Harvard University Remodeling Futures Program Director Carlos Martin joins Yahoo Finance Live to discuss home improvement and repair spending, the need for additional investments in aging homes, and the outlook for the U.S. housing sector.
JARED BLIKE: Household routines and the use of living space in homes changed drastically after the COVID-19 pandemic as people began to spend less time outside. Home improvement and repair spending soared to an estimated $567 billion last year, according to a report from Harvard’s Joint Center for Housing Studies. Despite this impressive investment, the research suggests, well, guess what? American homes will need further changes to prepare for disasters, improve energy efficiency, and meet the needs of an aging population. So here to discuss is Harvard University’s remodeling futures program director Carlos Martín. And Carlos, thank you for joining us today. Just break down here what you’re working on for us, please.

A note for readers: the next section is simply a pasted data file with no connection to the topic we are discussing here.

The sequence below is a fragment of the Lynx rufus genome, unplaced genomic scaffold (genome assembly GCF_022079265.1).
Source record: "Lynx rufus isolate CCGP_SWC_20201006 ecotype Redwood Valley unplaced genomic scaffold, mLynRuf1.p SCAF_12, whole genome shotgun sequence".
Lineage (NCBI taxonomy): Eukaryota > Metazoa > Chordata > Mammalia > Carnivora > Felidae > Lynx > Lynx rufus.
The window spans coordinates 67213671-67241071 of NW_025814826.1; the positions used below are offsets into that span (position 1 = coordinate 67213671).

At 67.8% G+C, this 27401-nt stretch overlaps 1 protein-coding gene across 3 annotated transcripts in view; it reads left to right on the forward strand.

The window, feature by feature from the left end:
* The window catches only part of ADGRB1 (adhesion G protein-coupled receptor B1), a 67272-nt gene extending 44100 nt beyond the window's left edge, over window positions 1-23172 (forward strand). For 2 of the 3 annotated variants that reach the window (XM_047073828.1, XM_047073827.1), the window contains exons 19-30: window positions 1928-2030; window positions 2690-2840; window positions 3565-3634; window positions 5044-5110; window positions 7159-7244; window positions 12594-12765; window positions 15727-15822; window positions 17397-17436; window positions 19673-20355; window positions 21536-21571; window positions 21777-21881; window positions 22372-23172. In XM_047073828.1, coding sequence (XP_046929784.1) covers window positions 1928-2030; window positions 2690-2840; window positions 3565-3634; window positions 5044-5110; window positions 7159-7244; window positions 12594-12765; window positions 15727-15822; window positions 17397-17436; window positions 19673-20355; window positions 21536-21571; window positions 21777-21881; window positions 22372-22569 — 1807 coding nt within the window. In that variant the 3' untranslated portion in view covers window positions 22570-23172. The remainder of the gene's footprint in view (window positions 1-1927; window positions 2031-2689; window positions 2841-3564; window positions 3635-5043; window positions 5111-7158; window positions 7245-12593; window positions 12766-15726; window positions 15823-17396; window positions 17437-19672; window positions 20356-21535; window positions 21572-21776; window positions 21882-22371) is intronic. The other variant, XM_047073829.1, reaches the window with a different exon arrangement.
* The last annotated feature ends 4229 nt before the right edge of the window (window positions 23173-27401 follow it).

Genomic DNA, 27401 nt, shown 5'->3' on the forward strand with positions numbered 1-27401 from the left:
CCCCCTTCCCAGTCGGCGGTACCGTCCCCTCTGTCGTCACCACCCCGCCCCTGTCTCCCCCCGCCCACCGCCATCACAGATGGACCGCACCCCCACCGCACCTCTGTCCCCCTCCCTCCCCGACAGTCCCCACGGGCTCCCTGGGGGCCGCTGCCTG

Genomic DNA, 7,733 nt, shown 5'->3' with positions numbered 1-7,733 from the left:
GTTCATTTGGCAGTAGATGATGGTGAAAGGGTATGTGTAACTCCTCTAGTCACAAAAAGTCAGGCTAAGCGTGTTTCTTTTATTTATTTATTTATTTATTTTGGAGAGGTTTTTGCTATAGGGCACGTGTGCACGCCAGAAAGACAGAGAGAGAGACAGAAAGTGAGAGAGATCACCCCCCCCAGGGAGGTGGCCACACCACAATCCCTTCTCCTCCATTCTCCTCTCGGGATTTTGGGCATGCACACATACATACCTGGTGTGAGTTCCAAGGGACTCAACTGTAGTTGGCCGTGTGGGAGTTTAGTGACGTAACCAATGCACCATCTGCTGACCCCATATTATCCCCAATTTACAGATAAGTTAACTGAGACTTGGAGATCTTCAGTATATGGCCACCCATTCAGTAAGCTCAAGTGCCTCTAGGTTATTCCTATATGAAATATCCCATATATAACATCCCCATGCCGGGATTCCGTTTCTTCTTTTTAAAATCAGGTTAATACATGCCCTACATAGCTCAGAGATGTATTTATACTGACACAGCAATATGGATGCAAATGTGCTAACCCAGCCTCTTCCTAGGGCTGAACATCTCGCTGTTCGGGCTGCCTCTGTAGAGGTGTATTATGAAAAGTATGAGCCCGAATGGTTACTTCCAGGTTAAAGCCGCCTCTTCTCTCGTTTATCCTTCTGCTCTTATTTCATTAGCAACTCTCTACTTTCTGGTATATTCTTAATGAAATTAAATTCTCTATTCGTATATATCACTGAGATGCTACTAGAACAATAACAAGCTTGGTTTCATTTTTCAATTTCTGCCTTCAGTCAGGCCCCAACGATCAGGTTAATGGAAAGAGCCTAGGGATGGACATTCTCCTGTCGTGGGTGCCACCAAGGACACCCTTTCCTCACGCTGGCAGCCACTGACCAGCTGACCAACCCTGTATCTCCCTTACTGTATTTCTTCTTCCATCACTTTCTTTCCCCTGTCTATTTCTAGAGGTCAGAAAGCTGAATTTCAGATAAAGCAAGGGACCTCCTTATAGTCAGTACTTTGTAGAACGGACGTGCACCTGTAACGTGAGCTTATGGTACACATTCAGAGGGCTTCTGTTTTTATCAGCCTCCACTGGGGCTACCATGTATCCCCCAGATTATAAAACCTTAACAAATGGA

CARLOS MARTIN: Sure. Thank you. I mean, you hit the headline right now with regard to the levels of spending that occurred, particularly during the pandemic. And that passed in real terms the past boom in the mid 2000s. I think what’s most interesting out of this is really that not only did individuals spend more per project– and some of that was due to inflation– but also that the range of people, of homeowners that were doing improvements, increased. It wasn’t just the higher end, upper end market doing bathroom and kitchen remodels. It was a wide range of project particularly among middle income owners.
BRAD SMITH: And so this at a time where we’re still waiting for much more capacity to come online, especially in some urban cities, urban areas where that can start to drive down the rent costs that have absolutely skyrocketed, as there has been
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